Choking on smoke: India needs innovative solutions to stubble burning menace

Stubble burning
The government cannot turn a blind eye to the practice of stubble burning that chokes the Northern Indian states during winter months.

New Delhi is one of the most polluted cities in the world. Every year, during the winter months, the city’s air quality plummets to hazardous levels because of stubble burning by farmers in Punjab and Haryana. Despite numerous warnings from the government and general awareness programmes about the dangers of stubble burning, Northern India continues to suffer from severe air pollution as farmers persist in burning their crops.

Data from the Consortium for Research on Agroecosystem Monitoring and Modelling from Space reveals that the number of stubble-burning incidents in the region has already exceeded the total count of the past two years combined during the current period. As of September 15, the Northern Region, comprising Punjab, Haryana, Uttar Pradesh, Delhi, Rajasthan, and Madhya Pradesh, has witnessed 682 cases of stubble burning, surpassing the combined 633 incidents recorded in 2021 and 2022 during the same period.

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Haryana has seen the most significant increase, with a more than 1,000% surge compared with last year, rising from just nine cases to 120 cases. On a single day, Punjab reported an additional 119 incidents of stubble burning, bringing the total count to 456, significantly higher than the 275 incidents during the same period last year, according to data from the Punjab Remote Sensing Centre.

Stubble burning is a practice of setting fire to the leftover crop residue after harvesting. Farmers do this to clear their fields quickly and prepare them for the next crop. However, stubble burning releases a large number of pollutants into the air, including particulate matter, carbon monoxide, and oxides of nitrogen.

The rise in stubble burning is attributed to a delay in harvesting short-duration paddy varieties due to September rains. The delayed sowing of vegetables has forced farmers in the Majha belt (Amritsar, Tarn Taran, and Gurdaspur) of the state to resort to burning even the waste of basmati residue to prevent losses.

The stubble burning crisis

Despite discussions and debates on policy actions and interventions, state governments and policymakers have been unsuccessful in curbing the menace. Researchers now believe that unless a monetary value is assigned to straw, stubble burning will persist. Farmers must be able to derive monetary benefits from by-products that would otherwise go to waste, incentivising them to make additional efforts and investments in better residue management.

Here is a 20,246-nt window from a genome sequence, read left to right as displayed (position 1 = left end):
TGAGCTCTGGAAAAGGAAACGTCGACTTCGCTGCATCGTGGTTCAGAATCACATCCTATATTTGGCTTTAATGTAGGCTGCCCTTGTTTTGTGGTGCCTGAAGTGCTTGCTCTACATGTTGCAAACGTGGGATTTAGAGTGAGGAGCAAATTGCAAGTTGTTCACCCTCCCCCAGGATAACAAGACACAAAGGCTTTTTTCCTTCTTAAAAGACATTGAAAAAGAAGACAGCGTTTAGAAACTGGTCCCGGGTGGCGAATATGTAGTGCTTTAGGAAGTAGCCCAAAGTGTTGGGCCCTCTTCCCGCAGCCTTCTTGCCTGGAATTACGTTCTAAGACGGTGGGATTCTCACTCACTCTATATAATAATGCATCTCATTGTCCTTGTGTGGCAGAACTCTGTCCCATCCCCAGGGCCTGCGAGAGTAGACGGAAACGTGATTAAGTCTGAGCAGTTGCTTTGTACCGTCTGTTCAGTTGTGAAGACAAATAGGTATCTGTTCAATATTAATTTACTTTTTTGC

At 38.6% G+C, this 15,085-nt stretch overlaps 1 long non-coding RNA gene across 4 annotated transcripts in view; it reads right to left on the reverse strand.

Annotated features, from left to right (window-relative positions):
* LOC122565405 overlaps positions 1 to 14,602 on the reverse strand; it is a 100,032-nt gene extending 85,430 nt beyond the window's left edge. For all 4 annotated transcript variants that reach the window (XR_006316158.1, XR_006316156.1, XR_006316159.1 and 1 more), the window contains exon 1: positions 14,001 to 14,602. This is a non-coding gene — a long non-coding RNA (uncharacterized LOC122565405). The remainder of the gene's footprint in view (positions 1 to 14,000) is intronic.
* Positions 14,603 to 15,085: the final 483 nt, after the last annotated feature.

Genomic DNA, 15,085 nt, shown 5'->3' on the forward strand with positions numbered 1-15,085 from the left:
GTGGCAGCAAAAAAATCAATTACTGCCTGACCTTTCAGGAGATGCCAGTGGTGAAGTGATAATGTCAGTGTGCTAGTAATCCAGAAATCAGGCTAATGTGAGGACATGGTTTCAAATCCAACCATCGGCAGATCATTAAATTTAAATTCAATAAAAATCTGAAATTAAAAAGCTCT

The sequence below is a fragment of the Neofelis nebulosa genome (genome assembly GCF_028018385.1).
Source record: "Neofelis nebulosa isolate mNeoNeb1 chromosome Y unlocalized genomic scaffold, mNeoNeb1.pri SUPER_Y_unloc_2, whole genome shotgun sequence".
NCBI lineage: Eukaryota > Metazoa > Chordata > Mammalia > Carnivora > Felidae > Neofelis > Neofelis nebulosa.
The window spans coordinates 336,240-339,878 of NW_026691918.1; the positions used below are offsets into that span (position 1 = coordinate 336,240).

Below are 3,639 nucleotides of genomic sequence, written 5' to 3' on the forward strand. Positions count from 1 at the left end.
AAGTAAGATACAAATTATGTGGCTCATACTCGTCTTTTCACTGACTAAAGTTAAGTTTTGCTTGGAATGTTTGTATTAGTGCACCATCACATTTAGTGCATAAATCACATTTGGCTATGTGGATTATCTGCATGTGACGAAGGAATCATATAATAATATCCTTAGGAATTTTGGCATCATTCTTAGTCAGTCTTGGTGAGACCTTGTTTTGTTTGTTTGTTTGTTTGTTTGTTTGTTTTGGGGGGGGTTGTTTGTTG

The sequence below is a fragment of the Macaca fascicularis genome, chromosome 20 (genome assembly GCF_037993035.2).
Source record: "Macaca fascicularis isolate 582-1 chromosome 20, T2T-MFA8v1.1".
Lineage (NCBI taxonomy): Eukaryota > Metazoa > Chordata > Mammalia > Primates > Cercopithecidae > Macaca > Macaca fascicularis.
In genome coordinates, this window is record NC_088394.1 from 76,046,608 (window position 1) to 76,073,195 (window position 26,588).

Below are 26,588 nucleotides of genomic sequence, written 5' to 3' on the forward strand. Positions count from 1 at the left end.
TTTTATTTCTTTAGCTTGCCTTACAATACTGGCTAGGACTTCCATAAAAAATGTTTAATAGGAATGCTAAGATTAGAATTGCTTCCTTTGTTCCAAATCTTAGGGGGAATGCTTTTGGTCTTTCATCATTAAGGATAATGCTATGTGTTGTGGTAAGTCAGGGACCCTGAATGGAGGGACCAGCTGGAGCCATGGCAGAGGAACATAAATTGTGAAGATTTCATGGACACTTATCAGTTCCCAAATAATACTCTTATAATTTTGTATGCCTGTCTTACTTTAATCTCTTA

One viable use for paddy residue is as the primary raw material in biomass-based power plants. With more research and development, awareness programmes, and improved logistics connecting farmers with power plants, India can tackle two issues at once. Biomass-based power plants offer a sustainable energy solution while diverting farm waste away from stubble burning.

Efforts should also focus on densifying farm waste into briquettes, which have proven to be a substitute for coal in thermal power plants. Considering India’s high energy consumption and the need to diversify energy sources, biomass briquettes offer an attractive option. Using locally available crop waste will not only meet fuel requirements but also reduce transportation costs.

Paddy residue also has potential uses in the paper and board industries, where it can be processed into paper, packaging material, and ‘Agri fibre’ boards. Raising awareness and facilitating connections between industry and farmers are essential steps. The government must create a market for products derived from this straw to incentivise local entrepreneurs to meet the demand.

Learning from states like Chhattisgarh, which established gauthans (five-acre plots owned by each village where unused stubble is collected and turned into organic fertiliser), could provide solutions. In the absence of cost-effective alternatives, farmers resort to burning farm waste. Government subsidies can make technologies like happy seeders more accessible to farmers, reducing burning incidents. In some cases, farmers have collectively purchased seeders and shared them.

The Union government has also allocated Rs 600 crore to states for paddy straw management, with Rs 105 crore disbursed to Punjab, which records the highest stubble-burning incidents, and Rs 90 crore allocated to Haryana.

The government is fighting a losing battle every year against stubble burning. Despite warnings and awareness campaigns, farmers continue this practice, contributing to the already severe pollution problem in Northern India. The time has come for taking decisive steps for cleaner air and a healthier environment.